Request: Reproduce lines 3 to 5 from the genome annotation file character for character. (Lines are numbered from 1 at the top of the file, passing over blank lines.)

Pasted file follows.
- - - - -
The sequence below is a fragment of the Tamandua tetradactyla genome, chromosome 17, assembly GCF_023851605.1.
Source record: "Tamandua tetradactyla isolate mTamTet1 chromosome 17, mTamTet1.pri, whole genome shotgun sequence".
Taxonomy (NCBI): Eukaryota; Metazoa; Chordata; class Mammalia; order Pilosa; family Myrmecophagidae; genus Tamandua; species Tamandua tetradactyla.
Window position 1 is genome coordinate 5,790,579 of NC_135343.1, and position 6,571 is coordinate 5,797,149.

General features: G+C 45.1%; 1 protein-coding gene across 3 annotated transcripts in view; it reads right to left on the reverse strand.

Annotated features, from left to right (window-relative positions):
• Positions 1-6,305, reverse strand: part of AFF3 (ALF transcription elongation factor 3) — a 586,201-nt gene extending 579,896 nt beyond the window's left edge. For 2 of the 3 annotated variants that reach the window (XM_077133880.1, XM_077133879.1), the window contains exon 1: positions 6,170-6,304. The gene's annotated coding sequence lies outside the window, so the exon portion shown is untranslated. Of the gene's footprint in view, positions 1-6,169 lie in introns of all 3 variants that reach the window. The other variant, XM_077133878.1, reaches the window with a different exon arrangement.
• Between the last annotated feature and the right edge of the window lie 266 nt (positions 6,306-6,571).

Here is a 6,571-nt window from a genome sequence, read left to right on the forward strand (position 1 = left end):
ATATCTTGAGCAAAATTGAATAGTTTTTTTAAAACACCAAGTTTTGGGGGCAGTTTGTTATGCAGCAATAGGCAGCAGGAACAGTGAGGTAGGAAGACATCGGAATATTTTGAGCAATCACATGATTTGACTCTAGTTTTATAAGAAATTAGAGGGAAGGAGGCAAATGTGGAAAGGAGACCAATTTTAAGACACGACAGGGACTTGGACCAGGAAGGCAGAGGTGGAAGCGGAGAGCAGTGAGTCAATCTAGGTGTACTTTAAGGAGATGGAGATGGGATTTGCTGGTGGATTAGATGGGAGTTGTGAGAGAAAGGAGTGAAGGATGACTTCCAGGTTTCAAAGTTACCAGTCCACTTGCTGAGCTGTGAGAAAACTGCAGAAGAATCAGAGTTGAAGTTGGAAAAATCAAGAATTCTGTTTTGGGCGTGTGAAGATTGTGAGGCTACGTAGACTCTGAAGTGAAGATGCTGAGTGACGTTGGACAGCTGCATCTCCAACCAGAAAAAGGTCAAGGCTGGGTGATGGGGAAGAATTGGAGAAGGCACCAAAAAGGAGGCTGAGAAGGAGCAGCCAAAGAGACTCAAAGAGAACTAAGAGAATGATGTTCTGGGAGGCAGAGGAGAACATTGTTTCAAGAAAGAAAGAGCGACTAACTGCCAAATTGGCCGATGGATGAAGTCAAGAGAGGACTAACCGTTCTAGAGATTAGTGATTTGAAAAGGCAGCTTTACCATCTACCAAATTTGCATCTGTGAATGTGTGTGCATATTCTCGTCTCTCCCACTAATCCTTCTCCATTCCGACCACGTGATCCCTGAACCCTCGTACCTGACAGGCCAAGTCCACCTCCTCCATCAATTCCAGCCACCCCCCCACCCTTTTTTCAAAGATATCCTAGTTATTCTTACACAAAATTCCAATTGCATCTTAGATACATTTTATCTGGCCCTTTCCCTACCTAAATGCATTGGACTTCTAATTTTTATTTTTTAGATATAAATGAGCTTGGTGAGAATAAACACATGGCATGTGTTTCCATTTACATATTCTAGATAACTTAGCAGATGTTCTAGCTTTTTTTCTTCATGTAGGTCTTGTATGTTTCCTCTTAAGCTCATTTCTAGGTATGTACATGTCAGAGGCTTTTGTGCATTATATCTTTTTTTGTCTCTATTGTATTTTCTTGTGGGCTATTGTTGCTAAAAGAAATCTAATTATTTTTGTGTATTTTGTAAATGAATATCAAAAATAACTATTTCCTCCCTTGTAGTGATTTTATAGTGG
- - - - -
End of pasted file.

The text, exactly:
Taxonomy (NCBI): Eukaryota; Metazoa; Chordata; class Mammalia; order Pilosa; family Myrmecophagidae; genus Tamandua; species Tamandua tetradactyla.
Window position 1 is genome coordinate 5,790,579 of NC_135343.1, and position 6,571 is coordinate 5,797,149.

General features: G+C 45.1%; 1 protein-coding gene across 3 annotated transcripts in view; it reads right to left on the reverse strand.